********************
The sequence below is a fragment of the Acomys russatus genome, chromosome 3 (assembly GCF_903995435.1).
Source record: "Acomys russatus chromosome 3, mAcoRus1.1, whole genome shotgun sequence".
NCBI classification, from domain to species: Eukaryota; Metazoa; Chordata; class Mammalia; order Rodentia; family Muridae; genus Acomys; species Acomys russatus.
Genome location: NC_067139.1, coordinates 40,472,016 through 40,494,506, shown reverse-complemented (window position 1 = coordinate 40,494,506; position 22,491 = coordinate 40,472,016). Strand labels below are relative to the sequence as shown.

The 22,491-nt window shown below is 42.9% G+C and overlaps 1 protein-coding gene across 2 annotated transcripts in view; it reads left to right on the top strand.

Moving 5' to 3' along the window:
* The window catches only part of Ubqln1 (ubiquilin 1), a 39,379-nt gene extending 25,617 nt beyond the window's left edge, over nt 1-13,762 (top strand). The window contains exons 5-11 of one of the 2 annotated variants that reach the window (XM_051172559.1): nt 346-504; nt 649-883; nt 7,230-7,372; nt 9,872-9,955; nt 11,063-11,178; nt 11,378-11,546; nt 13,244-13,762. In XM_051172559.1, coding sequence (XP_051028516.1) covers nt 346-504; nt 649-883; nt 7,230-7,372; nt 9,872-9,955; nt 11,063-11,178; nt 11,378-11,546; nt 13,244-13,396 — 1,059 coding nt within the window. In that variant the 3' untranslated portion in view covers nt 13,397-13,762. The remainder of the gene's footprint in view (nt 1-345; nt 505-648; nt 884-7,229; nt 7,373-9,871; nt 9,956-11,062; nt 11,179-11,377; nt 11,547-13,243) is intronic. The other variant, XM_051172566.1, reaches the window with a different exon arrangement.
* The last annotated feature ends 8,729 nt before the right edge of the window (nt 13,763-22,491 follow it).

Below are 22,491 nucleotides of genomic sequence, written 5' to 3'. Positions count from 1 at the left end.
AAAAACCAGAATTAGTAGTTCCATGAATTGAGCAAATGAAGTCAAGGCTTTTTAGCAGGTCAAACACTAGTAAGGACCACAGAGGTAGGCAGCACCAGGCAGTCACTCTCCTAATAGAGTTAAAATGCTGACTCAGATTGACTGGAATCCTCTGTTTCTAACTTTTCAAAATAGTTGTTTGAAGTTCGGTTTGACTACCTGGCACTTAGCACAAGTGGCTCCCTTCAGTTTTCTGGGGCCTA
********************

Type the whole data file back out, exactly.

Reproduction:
The sequence below is a fragment of the Acomys russatus genome, chromosome 3 (assembly GCF_903995435.1).
Source record: "Acomys russatus chromosome 3, mAcoRus1.1, whole genome shotgun sequence".
NCBI classification, from domain to species: Eukaryota; Metazoa; Chordata; class Mammalia; order Rodentia; family Muridae; genus Acomys; species Acomys russatus.
Genome location: NC_067139.1, coordinates 40,472,016 through 40,494,506, shown reverse-complemented (window position 1 = coordinate 40,494,506; position 22,491 = coordinate 40,472,016). Strand labels below are relative to the sequence as shown.

The 22,491-nt window shown below is 42.9% G+C and overlaps 1 protein-coding gene across 2 annotated transcripts in view; it reads left to right on the top strand.

Moving 5' to 3' along the window:
* The window catches only part of Ubqln1 (ubiquilin 1), a 39,379-nt gene extending 25,617 nt beyond the window's left edge, over nt 1-13,762 (top strand). The window contains exons 5-11 of one of the 2 annotated variants that reach the window (XM_051172559.1): nt 346-504; nt 649-883; nt 7,230-7,372; nt 9,872-9,955; nt 11,063-11,178; nt 11,378-11,546; nt 13,244-13,762. In XM_051172559.1, coding sequence (XP_051028516.1) covers nt 346-504; nt 649-883; nt 7,230-7,372; nt 9,872-9,955; nt 11,063-11,178; nt 11,378-11,546; nt 13,244-13,396 — 1,059 coding nt within the window. In that variant the 3' untranslated portion in view covers nt 13,397-13,762. The remainder of the gene's footprint in view (nt 1-345; nt 505-648; nt 884-7,229; nt 7,373-9,871; nt 9,956-11,062; nt 11,179-11,377; nt 11,547-13,243) is intronic. The other variant, XM_051172566.1, reaches the window with a different exon arrangement.
* The last annotated feature ends 8,729 nt before the right edge of the window (nt 13,763-22,491 follow it).

Below are 22,491 nucleotides of genomic sequence, written 5' to 3'. Positions count from 1 at the left end.
AAAAACCAGAATTAGTAGTTCCATGAATTGAGCAAATGAAGTCAAGGCTTTTTAGCAGGTCAAACACTAGTAAGGACCACAGAGGTAGGCAGCACCAGGCAGTCACTCTCCTAATAGAGTTAAAATGCTGACTCAGATTGACTGGAATCCTCTGTTTCTAACTTTTCAAAATAGTTGTTTGAAGTTCGGTTTGACTACCTGGCACTTAGCACAAGTGGCTCCCTTCAGTTTTCTGGGGCCTA